Love the colors, but this might be a bit much...I can use it as my inspiration piece to pull 

or I can pull from her collection

These are from Anna Griffin's Camilla Collection

Fabric is designed by people that have an artsy fartsy background, I guarantee you, they have done all the work for you!  You can pull fabrics by that same designer in that same color scheme or you can make a note of how they put their colors together in your inspiration piece and pull those colors in other fabrics that you like. 

These fabrics are by Tula Pink, you might not pull these off the shelf on your own, but the designer has created them to coordinate.  This is an easy way to get a co-ordinated effect.

You can look online at different places for inspiration, I like Sky Reve Fabrics  She has a nice selection of quilt fabrics already coordinated for you.  Her fat quarter bundles are very nicely priced!  And she will create custom selections for you, just let her know what you would like.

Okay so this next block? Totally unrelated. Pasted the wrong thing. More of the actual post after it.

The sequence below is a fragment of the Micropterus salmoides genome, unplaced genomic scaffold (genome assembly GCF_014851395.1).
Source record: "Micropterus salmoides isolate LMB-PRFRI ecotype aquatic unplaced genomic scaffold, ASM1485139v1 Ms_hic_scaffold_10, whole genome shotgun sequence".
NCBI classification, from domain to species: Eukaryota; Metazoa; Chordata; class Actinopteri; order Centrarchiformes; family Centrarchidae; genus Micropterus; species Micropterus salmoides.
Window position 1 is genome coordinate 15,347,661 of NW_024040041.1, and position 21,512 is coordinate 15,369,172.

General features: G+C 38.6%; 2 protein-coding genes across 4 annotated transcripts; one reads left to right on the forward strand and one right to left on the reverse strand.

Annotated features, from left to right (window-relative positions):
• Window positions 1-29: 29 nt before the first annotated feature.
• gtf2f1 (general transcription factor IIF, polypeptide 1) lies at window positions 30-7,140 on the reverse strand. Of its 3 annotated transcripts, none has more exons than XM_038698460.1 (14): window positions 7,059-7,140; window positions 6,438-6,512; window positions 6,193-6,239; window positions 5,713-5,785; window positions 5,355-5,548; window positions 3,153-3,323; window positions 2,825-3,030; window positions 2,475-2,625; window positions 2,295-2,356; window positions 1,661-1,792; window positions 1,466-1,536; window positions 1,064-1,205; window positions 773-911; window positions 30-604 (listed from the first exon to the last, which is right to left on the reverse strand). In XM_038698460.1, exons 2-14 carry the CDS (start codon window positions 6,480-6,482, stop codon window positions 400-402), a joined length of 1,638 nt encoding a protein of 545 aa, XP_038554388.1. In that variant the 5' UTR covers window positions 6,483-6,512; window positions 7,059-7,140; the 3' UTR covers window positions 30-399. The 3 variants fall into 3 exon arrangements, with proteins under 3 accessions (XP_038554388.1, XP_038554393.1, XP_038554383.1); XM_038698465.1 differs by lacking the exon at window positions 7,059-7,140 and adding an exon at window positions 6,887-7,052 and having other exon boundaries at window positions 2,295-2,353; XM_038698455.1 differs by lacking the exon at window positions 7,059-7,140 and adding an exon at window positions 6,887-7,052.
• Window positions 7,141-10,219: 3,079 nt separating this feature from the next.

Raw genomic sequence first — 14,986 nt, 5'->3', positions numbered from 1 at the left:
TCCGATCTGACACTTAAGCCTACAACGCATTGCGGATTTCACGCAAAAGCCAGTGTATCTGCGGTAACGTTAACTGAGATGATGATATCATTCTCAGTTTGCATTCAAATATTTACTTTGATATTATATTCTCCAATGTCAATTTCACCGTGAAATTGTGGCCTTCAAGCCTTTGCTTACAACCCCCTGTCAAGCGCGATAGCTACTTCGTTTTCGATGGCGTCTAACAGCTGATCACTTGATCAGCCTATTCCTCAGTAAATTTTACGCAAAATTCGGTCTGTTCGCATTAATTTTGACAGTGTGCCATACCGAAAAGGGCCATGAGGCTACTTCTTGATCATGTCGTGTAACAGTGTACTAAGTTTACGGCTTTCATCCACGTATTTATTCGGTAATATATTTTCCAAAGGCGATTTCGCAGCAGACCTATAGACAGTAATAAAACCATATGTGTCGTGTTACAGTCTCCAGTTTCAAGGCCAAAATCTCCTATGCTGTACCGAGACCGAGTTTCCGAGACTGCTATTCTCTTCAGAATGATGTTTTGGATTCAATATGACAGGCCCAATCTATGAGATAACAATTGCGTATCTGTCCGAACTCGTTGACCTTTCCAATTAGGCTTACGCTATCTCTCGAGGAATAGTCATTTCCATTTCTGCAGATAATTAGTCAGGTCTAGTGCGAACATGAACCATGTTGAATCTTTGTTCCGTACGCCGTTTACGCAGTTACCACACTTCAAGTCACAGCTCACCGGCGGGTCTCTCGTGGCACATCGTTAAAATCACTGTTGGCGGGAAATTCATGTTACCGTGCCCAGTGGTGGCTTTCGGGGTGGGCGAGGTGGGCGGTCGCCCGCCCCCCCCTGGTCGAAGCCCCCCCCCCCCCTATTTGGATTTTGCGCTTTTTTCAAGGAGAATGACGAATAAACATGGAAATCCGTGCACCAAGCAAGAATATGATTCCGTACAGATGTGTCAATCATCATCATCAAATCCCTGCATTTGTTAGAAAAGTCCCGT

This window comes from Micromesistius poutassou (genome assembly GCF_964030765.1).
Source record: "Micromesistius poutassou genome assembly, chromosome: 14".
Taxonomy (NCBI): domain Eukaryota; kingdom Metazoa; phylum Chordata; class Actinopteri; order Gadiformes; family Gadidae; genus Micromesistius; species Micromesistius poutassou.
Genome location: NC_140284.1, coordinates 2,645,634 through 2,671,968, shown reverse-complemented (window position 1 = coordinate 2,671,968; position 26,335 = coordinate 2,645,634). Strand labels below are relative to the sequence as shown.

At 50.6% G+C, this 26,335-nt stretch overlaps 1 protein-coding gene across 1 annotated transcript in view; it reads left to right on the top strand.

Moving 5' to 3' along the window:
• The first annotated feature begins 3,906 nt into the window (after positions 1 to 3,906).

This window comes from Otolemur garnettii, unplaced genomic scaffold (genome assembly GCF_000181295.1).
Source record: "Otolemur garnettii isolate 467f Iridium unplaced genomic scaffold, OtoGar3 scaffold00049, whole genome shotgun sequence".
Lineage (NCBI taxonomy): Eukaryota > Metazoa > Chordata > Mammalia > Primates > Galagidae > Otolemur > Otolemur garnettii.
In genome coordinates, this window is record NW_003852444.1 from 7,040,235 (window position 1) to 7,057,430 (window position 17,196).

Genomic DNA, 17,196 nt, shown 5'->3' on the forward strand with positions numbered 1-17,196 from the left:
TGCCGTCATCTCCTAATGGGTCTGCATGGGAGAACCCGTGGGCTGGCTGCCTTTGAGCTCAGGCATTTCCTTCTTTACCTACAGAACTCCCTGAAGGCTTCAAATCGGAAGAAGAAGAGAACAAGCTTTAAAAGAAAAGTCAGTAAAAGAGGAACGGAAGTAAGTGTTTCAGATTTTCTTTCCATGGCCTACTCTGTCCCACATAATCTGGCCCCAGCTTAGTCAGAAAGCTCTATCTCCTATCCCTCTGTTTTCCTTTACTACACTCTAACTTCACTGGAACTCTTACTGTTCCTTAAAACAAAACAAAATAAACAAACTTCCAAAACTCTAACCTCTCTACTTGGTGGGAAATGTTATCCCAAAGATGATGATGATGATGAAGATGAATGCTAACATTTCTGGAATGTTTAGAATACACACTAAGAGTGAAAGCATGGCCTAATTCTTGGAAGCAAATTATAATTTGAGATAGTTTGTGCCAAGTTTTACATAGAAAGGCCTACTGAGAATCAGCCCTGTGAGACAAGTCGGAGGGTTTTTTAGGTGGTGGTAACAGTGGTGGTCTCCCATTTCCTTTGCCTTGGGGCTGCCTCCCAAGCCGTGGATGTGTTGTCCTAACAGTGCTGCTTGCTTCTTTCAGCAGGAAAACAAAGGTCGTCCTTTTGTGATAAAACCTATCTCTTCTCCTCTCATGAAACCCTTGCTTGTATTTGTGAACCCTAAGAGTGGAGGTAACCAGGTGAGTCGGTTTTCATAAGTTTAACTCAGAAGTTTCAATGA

These fabrics are from the Cold Spring Dream line.
Hawthorne Threads is another online site that I love.  They have a number of ways that you can view their fabric, by designer, by manufacturer, by collections, by color, by theme.  And they will also suggest coordinating fabrics for you.  Great software, good pricing and you can buy small quantities no problem.

Still having a hard time?  Look along the edge of the fabric, the selvage, there are usually color dots...those are the colors that were used in creating that inspiration fabric that you like...go pull fabrics with those colors and you will find that you have the same effect as your inspiration piece.

Still having trouble?  Think about nature.   What are the colors of spring?  

What about winter?

Fall Colors?

Summer Colors?

That should give you a little inspiration for your fabric selection process.  Choose what you love and just enjoy yourself!